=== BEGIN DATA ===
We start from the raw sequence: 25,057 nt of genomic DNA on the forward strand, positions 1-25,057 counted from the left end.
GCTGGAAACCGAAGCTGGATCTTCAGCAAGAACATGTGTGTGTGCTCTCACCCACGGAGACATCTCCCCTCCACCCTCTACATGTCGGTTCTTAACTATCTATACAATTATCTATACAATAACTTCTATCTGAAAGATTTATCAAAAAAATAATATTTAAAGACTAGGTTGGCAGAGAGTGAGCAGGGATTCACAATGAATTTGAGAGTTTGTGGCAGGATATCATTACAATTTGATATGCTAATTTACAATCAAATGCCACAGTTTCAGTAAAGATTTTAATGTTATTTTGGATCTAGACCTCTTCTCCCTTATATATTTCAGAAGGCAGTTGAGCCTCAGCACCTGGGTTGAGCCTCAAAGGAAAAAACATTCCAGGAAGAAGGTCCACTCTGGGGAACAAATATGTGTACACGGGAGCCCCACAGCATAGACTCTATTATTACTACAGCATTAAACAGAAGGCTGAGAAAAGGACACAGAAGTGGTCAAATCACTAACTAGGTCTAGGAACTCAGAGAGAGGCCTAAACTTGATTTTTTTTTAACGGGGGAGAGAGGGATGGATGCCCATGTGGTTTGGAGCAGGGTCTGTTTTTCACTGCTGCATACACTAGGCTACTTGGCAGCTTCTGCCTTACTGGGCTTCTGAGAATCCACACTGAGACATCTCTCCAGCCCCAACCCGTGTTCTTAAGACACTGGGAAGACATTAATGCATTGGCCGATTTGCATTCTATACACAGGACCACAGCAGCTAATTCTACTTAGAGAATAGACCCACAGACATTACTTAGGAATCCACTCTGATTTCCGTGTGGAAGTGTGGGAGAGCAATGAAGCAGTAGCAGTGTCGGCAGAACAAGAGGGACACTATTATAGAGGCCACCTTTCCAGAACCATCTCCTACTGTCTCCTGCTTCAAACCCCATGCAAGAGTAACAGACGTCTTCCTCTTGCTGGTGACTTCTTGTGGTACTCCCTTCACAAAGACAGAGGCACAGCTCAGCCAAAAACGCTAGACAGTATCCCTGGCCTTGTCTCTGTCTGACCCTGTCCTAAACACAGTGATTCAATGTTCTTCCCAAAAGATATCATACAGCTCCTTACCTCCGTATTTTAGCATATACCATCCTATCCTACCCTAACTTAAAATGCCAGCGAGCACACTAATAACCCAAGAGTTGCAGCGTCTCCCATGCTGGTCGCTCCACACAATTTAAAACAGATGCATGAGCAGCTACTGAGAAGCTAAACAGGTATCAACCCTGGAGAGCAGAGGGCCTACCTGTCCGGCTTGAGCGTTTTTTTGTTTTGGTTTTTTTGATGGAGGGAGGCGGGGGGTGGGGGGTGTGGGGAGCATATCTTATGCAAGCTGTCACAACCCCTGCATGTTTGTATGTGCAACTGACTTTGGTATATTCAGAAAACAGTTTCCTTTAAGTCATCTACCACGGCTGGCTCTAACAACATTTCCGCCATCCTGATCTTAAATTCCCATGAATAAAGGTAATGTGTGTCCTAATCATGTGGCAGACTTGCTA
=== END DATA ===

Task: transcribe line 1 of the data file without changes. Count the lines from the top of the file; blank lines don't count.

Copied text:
We start from the raw sequence: 25,057 nt of genomic DNA on the forward strand, positions 1-25,057 counted from the left end.